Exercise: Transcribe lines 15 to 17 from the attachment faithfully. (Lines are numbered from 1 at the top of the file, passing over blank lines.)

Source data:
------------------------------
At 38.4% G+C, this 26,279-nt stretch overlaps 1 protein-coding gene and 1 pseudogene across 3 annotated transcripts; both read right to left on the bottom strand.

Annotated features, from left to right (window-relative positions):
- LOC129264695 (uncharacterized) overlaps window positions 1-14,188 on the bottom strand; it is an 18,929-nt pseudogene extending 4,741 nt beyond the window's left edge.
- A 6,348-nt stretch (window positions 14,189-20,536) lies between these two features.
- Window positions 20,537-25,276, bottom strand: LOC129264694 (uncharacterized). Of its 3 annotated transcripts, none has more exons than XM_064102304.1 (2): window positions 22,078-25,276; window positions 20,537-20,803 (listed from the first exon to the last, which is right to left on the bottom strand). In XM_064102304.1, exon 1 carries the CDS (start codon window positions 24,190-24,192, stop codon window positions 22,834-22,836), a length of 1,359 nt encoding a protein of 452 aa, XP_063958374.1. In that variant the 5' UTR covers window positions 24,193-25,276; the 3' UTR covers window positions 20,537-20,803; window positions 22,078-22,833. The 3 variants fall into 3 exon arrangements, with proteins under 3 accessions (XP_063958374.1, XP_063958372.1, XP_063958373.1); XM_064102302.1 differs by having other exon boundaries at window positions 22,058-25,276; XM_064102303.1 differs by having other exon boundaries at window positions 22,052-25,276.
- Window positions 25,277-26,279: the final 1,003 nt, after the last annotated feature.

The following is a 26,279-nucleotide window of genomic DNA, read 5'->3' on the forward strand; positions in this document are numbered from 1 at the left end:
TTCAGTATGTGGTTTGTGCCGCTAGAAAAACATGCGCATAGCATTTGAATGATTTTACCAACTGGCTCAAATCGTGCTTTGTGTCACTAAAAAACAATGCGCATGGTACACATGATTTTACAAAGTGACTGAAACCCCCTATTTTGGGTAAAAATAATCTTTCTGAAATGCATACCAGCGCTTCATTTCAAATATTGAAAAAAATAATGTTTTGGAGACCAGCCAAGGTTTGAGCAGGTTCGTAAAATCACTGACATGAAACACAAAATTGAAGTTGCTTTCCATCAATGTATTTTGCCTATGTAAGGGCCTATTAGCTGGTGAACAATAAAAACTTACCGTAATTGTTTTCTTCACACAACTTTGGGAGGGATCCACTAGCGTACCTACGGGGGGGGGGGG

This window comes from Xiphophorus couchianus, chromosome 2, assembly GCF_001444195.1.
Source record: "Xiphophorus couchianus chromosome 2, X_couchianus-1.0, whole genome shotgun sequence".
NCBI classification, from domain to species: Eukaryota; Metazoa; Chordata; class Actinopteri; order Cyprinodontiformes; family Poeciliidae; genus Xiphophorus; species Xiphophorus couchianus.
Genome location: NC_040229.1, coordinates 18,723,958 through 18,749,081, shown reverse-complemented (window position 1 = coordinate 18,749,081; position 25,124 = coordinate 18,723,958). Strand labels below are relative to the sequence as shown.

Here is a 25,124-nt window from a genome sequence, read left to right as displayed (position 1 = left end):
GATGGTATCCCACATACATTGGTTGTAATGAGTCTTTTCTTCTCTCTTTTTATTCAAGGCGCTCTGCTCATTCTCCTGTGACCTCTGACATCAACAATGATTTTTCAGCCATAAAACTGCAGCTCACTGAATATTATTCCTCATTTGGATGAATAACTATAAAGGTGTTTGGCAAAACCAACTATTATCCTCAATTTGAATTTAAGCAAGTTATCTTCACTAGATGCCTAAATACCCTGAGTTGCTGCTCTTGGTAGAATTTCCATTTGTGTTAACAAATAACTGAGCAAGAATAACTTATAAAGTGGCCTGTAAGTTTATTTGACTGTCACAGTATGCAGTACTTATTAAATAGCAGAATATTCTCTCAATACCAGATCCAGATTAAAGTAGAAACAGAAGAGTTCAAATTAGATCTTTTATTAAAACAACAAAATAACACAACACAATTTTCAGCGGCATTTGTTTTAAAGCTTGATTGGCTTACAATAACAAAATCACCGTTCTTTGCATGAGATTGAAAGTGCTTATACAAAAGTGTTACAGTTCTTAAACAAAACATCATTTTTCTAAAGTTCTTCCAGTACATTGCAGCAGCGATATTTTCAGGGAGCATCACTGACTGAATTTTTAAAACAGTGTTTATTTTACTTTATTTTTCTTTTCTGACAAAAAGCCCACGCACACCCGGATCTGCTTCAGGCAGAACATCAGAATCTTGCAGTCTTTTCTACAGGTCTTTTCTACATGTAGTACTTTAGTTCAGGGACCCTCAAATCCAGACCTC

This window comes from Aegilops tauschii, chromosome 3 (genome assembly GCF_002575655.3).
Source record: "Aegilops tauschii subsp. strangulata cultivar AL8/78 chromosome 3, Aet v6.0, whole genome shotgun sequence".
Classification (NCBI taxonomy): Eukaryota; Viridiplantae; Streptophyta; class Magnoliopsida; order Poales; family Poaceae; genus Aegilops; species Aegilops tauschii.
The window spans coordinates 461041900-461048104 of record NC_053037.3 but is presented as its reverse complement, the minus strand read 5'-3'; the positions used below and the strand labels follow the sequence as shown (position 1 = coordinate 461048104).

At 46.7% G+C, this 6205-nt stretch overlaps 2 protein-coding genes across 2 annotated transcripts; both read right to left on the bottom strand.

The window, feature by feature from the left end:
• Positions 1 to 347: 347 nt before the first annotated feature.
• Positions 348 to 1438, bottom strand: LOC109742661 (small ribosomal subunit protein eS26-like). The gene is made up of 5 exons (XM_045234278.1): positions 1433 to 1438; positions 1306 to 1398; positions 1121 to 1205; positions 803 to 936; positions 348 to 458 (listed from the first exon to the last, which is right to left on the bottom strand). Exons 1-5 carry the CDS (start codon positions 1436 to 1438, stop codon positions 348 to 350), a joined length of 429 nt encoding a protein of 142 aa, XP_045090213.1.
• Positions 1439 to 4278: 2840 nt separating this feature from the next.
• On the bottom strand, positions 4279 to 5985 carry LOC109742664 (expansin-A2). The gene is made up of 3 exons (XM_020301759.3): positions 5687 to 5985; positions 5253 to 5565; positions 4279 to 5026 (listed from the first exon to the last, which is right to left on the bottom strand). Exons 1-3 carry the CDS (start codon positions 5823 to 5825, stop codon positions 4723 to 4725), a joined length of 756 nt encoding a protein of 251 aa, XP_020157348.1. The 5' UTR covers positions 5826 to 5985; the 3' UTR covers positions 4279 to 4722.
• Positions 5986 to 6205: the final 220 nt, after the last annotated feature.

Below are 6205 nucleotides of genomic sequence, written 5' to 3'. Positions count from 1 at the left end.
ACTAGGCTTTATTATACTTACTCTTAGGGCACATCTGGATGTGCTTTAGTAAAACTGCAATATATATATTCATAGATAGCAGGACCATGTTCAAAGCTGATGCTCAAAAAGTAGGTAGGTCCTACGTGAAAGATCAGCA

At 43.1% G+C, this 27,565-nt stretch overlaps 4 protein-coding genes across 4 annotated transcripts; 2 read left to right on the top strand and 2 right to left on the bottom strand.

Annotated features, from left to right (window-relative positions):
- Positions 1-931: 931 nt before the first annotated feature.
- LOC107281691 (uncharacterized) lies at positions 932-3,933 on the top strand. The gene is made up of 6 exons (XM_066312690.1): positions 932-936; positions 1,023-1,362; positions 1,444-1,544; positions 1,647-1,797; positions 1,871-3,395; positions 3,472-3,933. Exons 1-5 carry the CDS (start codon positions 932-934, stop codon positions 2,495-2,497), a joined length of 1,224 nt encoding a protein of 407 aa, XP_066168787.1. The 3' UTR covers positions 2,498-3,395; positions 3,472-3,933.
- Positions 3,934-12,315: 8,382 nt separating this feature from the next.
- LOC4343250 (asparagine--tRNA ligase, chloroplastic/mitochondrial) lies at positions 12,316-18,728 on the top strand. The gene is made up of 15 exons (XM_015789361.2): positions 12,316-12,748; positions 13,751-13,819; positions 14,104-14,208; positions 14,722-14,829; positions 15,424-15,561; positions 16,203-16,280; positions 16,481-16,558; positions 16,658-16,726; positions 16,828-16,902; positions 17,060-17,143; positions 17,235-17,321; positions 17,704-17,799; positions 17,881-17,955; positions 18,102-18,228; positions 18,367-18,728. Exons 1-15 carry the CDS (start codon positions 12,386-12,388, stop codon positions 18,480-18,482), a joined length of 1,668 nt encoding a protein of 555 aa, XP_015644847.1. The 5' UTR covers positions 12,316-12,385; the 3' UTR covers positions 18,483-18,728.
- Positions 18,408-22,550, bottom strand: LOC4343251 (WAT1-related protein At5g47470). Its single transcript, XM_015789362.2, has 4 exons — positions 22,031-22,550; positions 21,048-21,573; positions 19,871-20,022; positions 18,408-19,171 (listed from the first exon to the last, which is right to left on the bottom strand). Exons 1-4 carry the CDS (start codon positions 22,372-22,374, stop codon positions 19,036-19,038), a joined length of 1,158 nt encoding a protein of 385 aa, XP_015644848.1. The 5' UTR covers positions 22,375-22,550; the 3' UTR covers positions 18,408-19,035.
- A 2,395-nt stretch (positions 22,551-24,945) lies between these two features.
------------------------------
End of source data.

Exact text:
This window comes from Aegilops tauschii, chromosome 3 (genome assembly GCF_002575655.3).
Source record: "Aegilops tauschii subsp. strangulata cultivar AL8/78 chromosome 3, Aet v6.0, whole genome shotgun sequence".
Classification (NCBI taxonomy): Eukaryota; Viridiplantae; Streptophyta; class Magnoliopsida; order Poales; family Poaceae; genus Aegilops; species Aegilops tauschii.